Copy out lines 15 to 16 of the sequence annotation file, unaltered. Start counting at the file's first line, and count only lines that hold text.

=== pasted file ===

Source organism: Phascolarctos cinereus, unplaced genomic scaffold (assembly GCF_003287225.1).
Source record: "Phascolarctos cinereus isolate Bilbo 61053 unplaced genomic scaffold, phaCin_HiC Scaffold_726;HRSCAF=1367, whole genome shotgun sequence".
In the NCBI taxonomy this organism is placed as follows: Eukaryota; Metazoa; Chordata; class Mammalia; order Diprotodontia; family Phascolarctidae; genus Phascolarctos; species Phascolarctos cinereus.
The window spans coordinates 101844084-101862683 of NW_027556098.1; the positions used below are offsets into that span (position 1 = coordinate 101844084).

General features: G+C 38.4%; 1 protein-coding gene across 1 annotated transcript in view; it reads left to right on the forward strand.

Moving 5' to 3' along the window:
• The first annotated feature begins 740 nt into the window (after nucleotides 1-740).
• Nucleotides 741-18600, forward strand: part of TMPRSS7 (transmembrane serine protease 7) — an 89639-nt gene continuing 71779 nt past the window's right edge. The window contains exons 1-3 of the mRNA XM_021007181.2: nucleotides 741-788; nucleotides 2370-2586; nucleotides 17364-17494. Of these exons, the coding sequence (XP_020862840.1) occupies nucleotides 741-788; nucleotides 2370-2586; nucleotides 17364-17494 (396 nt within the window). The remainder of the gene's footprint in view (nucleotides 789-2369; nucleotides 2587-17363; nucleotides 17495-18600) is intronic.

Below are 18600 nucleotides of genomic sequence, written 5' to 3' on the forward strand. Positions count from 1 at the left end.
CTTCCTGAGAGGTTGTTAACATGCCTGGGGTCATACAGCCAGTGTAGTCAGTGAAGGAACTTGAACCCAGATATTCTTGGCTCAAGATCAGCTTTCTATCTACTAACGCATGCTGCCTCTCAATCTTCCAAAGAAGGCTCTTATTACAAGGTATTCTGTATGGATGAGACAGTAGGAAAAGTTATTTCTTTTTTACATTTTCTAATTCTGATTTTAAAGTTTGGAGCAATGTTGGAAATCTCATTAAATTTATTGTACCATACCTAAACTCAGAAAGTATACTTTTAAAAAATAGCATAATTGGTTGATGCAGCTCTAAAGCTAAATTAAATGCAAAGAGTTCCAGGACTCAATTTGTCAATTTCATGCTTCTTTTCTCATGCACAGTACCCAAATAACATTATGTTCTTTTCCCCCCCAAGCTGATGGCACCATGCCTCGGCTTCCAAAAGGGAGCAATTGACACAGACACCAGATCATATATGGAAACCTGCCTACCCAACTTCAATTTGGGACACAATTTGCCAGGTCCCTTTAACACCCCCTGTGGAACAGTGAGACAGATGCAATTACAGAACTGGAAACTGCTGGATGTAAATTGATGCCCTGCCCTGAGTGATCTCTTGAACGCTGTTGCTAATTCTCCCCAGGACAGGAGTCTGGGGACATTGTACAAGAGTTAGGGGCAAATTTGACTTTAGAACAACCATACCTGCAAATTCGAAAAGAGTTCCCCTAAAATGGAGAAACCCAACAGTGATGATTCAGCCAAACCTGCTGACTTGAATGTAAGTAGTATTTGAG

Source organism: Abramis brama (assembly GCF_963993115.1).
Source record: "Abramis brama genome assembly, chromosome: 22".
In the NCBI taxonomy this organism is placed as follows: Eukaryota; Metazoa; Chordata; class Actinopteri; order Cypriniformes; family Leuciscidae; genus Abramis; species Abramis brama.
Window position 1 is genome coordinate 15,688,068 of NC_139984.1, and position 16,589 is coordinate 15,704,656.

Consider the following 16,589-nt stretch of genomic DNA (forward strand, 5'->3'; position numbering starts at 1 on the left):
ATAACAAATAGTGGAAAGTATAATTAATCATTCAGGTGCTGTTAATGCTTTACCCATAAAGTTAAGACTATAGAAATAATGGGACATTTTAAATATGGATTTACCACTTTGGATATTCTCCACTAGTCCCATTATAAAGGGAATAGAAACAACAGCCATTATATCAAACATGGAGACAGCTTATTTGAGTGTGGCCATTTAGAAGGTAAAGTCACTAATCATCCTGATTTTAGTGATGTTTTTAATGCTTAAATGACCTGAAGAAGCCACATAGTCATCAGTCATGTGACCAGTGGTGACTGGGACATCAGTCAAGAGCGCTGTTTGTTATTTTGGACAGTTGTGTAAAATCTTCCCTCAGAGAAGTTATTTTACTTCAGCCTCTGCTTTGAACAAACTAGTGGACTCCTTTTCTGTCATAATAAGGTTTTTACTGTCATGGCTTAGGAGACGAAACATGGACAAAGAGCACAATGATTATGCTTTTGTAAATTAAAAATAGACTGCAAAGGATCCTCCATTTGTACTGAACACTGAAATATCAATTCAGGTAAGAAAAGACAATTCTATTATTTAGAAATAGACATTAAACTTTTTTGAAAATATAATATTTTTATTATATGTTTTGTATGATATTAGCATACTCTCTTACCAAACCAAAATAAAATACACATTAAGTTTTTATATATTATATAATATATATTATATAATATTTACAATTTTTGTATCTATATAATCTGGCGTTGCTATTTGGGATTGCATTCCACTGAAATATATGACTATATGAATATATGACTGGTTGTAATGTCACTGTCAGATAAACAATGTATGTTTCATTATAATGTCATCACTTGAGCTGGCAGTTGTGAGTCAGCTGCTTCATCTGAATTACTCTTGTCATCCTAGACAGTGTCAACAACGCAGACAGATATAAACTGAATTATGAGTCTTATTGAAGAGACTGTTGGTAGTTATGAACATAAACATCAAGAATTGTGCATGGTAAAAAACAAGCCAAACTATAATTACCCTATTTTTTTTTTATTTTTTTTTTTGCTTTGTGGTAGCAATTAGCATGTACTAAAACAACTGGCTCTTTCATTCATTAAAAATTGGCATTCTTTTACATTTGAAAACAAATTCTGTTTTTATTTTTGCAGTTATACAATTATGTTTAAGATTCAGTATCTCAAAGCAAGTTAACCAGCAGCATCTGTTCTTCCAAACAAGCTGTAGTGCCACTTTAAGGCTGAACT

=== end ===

Consider the following 16,589-nt stretch of genomic DNA (forward strand, 5'->3'; position numbering starts at 1 on the left):
ATAACAAATAGTGGAAAGTATAATTAATCATTCAGGTGCTGTTAATGCTTTACCCATAAAGTTAAGACTATAGAAATAATGGGACATTTTAAATATGGATTTACCACTTTGGATATTCTCCACTAGTCCCATTATAAAGGGAATAGAAACAACAGCCATTATATCAAACATGGAGACAGCTTATTTGAGTGTGGCCATTTAGAAGGTAAAGTCACTAATCATCCTGATTTTAGTGATGTTTTTAATGCTTAAATGACCTGAAGAAGCCACATAGTCATCAGTCATGTGACCAGTGGTGACTGGGACATCAGTCAAGAGCGCTGTTTGTTATTTTGGACAGTTGTGTAAAATCTTCCCTCAGAGAAGTTATTTTACTTCAGCCTCTGCTTTGAACAAACTAGTGGACTCCTTTTCTGTCATAATAAGGTTTTTACTGTCATGGCTTAGGAGACGAAACATGGACAAAGAGCACAATGATTATGCTTTTGTAAATTAAAAATAGACTGCAAAGGATCCTCCATTTGTACTGAACACTGAAATATCAATTCAGGTAAGAAAAGACAATTCTATTATTTAGAAATAGACATTAAACTTTTTTGAAAATATAATATTTTTATTATATGTTTTGTATGATATTAGCATACTCTCTTACCAAACCAAAATAAAATACACATTAAGTTTTTATATATTATATAATATATATTATATAATATTTACAATTTTTGTATCTATATAATCTGGCGTTGCTATTTGGGATTGCATTCCACTGAAATATATGACTATATGAATATATGACTGGTTGTAATGTCACTGTCAGATAAACAATGTATGTTTCATTATAATGTCATCACTTGAGCTGGCAGTTGTGAGTCAGCTGCTTCATCTGAATTACTCTTGTCATCCTAGACAGTGTCAACAACGCAGACAGATATAAACTGAATTATGAGTCTTATTGAAGAGACTGTTGGTAGTTATGAACATAAACATCAAGAATTGTGCATGGTAAAAAACAAGCCAAACTATAATTACCCTATTTTTTTTTTATTTTTTTTTTTGCTTTGTGGTAGCAATTAGCATGTACTAAAACAACTGGCTCTTTCATTCATTAAAAATTGGCATTCTTTTACATTTGAAAACAAATTCTGTTTTTATTTTTGCAGTTATACAATTATGTTTAAGATTCAGTATCTCAAAGCAAGTTAACCAGCAGCATCTGTTCTTCCAAACAAGCTGTAGTGCCACTTTAAGGCTGAACT